Heritability and Etiology: Heritability estimates can provide causally relevant information

Personality and Individual Differences (forthcoming)
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Can heritability estimates provide causal information? This paper argues for an affirmative answer: since a non-nil heritability estimate satisfies certain characteristic properties of causation (i.e., association, manipulability, and counterfactual dependence), it increases the probability that the relation between genotypic variance and phenotypic variance is (at least partly) causal. Contrary to earlier proposals in the literature, the argument does not assume the correctness of any particular conception of the nature of causation, rather focusing on properties that are characteristic of causal relationships. The argument is defended against Lewontin's (1974) locality objection and Kaplan and Turkheimer's (2021) recent critique of Genome-Wide Association Studies (GWAS).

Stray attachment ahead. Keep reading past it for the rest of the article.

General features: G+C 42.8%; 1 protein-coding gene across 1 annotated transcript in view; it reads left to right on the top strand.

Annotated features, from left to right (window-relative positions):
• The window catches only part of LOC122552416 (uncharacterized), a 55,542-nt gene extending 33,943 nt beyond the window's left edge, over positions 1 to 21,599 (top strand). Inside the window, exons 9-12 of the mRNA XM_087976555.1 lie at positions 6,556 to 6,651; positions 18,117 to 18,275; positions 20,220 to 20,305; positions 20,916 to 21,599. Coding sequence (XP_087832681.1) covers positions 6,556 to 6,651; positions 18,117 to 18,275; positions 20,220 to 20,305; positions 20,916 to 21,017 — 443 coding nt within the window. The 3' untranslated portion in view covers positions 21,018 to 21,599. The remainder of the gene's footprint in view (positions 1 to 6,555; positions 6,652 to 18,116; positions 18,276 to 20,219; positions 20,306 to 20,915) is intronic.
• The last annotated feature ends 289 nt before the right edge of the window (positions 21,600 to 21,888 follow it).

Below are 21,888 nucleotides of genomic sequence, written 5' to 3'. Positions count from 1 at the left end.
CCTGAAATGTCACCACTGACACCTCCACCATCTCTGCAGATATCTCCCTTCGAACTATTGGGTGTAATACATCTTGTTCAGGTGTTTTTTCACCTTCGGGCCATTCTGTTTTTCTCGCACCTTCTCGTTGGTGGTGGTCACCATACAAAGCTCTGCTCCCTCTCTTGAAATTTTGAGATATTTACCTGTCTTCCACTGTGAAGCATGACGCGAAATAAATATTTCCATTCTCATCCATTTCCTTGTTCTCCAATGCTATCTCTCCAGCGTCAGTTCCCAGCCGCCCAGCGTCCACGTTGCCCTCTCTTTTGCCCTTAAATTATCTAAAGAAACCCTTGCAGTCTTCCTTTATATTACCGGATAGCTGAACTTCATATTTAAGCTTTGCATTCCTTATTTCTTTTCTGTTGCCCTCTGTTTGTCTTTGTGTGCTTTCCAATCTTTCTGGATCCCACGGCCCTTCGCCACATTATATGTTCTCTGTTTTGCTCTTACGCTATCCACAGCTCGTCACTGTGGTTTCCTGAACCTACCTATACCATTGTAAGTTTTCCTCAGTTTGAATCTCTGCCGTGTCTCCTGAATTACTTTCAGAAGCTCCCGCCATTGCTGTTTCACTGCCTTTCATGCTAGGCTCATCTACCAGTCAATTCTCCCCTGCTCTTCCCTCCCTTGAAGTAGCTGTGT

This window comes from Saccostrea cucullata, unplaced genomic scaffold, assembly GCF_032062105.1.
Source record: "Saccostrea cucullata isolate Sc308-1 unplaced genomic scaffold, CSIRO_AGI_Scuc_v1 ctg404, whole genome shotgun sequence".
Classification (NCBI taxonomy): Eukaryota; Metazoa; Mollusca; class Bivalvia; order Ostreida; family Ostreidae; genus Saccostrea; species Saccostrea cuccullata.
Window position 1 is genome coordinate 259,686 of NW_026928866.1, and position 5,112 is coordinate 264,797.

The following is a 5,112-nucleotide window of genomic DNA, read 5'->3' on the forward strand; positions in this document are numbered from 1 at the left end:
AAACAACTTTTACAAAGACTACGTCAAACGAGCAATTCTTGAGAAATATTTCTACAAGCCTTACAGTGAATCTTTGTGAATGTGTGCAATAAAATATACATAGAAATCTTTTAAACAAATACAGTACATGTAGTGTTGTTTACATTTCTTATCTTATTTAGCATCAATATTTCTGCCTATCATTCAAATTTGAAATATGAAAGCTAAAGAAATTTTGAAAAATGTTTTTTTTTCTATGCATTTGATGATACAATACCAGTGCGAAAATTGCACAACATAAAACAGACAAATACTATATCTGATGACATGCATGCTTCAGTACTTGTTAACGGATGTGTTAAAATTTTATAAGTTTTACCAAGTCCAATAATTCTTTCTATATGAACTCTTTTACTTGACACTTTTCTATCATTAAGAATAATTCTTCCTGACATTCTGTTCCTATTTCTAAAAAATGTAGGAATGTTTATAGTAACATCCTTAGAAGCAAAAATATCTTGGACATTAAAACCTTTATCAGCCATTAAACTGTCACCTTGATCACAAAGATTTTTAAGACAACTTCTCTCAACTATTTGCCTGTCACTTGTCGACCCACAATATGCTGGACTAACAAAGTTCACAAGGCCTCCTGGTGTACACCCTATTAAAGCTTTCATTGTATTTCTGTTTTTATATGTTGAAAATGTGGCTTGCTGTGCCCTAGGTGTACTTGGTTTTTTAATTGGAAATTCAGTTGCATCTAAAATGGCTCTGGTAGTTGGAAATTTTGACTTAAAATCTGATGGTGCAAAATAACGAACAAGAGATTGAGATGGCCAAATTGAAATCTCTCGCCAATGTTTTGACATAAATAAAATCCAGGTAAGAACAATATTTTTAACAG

Author's Profile

Jonathan Egeland
University of Agder


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